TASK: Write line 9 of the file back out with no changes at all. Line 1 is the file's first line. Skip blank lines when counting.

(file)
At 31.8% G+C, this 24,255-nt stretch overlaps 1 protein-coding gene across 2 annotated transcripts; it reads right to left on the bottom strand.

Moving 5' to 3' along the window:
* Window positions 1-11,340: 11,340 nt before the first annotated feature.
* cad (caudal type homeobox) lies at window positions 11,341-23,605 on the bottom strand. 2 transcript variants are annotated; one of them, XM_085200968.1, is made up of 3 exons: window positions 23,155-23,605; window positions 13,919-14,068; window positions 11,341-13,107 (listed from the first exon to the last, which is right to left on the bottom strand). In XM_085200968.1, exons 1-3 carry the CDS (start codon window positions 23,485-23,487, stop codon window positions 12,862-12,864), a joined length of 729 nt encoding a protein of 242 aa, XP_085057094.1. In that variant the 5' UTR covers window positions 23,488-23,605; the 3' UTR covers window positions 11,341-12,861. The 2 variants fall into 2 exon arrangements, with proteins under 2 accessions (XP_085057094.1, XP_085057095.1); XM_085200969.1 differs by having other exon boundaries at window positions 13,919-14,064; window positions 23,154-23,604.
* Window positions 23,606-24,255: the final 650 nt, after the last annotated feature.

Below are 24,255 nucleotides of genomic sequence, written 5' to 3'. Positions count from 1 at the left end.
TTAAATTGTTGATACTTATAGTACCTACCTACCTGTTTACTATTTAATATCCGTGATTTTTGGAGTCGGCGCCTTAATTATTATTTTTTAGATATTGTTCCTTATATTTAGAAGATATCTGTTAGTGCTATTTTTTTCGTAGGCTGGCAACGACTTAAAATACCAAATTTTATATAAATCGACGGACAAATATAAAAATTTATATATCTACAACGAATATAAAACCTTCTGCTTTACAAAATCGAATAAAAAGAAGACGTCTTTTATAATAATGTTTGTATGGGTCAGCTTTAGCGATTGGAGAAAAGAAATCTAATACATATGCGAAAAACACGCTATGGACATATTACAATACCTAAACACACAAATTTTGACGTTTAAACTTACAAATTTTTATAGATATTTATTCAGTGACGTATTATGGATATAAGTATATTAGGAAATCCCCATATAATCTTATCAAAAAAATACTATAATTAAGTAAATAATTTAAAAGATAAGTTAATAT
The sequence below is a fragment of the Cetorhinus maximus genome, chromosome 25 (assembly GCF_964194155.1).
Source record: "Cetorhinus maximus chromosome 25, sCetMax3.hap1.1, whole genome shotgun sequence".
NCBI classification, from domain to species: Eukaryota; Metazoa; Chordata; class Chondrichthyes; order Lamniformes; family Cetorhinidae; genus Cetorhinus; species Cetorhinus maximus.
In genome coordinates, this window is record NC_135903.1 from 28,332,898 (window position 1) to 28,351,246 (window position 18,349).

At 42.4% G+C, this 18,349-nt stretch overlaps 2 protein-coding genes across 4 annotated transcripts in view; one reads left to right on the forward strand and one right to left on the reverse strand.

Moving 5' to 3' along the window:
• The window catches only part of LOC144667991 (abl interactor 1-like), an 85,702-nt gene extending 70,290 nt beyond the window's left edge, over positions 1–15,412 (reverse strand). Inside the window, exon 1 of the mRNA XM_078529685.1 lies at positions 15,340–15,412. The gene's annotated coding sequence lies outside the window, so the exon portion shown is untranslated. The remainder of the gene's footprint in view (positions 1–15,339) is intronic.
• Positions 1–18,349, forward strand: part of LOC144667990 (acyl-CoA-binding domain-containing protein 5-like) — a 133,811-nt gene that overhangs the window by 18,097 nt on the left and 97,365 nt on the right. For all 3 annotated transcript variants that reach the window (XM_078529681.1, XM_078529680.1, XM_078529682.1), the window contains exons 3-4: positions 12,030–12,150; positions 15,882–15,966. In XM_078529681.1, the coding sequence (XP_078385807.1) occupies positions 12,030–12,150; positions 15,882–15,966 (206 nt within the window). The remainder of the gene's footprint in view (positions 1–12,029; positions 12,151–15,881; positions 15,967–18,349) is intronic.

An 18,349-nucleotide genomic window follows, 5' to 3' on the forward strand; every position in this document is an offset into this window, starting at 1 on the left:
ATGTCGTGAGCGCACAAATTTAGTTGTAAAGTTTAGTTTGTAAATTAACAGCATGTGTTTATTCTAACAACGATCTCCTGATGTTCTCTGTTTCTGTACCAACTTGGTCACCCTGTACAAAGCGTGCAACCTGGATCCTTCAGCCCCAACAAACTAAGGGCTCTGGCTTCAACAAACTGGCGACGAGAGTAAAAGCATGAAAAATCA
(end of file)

Source record: "Cetorhinus maximus chromosome 25, sCetMax3.hap1.1, whole genome shotgun sequence".